New developments in freestyle swimming stroke technique come about every few years or so. With new technology we are starting to figure out the most minute details of someone’s stroke that could be holding them back.
For someone like Michael Phelps who is swimming a lot of 200 meter sprint races, some of these small details can mean as much as a whole second or more in a 200, which, for those who watched the last Olympics, could mean the difference between the gold medal and no medal at all!
In competitive pool swimming, the devil is in the details. Especially at the Olympic level. Everyone at that level as more or less perfected their stroke, and nobody can afford to make mistakes or leave anything on the table.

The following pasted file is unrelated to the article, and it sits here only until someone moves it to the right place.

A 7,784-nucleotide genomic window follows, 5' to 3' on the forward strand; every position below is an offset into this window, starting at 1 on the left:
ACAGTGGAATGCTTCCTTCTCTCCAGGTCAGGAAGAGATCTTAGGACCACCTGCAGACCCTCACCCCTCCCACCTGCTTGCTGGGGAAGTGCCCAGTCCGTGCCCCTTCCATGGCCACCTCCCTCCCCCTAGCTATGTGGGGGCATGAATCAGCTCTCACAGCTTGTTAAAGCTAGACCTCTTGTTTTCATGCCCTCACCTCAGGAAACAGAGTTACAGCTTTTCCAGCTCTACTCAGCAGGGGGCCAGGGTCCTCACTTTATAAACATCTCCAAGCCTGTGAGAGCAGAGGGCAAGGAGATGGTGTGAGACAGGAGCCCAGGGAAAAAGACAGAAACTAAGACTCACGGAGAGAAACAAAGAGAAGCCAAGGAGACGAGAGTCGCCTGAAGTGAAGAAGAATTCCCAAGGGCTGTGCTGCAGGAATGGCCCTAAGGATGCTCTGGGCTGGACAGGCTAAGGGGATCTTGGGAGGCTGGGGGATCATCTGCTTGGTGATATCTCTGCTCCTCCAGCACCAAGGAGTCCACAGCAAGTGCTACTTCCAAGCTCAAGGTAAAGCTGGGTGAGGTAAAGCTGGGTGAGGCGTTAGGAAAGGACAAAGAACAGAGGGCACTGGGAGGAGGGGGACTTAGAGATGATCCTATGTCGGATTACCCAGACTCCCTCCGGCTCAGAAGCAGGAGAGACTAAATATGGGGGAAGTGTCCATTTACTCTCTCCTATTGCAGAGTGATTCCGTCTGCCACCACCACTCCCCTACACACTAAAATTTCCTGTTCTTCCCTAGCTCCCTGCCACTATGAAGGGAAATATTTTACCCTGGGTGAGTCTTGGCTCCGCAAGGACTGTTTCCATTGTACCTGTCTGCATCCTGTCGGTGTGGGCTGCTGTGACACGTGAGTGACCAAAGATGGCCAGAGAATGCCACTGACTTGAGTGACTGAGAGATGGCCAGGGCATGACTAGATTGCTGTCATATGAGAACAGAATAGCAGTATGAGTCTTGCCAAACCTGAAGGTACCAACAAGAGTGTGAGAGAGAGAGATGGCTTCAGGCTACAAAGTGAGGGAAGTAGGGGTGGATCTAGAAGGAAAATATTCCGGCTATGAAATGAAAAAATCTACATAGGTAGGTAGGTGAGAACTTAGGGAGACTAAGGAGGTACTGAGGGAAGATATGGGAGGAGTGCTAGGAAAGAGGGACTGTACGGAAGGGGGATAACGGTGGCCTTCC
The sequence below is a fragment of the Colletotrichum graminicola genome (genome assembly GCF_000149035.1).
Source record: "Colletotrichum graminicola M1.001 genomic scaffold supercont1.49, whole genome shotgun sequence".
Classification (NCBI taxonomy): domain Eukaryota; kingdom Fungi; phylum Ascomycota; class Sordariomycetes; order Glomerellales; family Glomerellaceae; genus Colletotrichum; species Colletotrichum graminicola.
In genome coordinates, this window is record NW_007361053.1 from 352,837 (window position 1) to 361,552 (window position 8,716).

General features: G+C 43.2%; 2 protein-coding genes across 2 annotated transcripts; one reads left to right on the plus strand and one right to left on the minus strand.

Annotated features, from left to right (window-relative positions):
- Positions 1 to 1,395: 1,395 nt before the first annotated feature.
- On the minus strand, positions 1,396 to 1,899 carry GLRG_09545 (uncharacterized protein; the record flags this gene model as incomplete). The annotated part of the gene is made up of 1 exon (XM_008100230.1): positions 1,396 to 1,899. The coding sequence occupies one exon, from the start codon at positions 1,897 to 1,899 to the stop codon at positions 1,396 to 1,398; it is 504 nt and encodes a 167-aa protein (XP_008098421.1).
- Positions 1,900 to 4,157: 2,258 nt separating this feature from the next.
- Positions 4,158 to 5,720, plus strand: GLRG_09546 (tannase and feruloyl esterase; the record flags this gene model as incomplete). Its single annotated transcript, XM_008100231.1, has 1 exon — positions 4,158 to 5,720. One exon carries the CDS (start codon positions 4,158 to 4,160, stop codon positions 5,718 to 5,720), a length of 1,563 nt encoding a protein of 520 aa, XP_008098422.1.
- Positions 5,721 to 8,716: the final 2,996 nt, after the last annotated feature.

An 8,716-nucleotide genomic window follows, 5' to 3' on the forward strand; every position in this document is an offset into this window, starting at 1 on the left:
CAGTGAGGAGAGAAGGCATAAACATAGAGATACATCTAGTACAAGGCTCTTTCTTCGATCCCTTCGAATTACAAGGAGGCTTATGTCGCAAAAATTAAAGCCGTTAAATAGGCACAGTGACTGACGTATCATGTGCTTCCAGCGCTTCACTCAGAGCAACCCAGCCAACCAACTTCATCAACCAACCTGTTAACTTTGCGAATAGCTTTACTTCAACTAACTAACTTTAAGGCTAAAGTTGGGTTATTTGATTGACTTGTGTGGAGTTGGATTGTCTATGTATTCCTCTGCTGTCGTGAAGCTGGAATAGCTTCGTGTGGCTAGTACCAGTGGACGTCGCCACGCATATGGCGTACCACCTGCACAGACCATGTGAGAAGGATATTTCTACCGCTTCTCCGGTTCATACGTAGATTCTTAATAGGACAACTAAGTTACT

As someone who is training for a triathlon, and did not come from a swimming background, things are a little different.
Is it going to be super important to shave off .5 seconds on your swim by turning your hand 1/4 inch on your pull? Or, should your focus be on basic stroke technique to allow you to expend less energy and get the same (or likely faster) result out of the water?
The other day I heard a pretty top level former Olympic swimmer say to forget about long strokes, short and fast is what everyone needs to do! Surprisingly, he does not understand triathlon swimming, and what non-swimmer triathletes need to focus on to maximize their efficiency and lower their times!
Continued in Part 2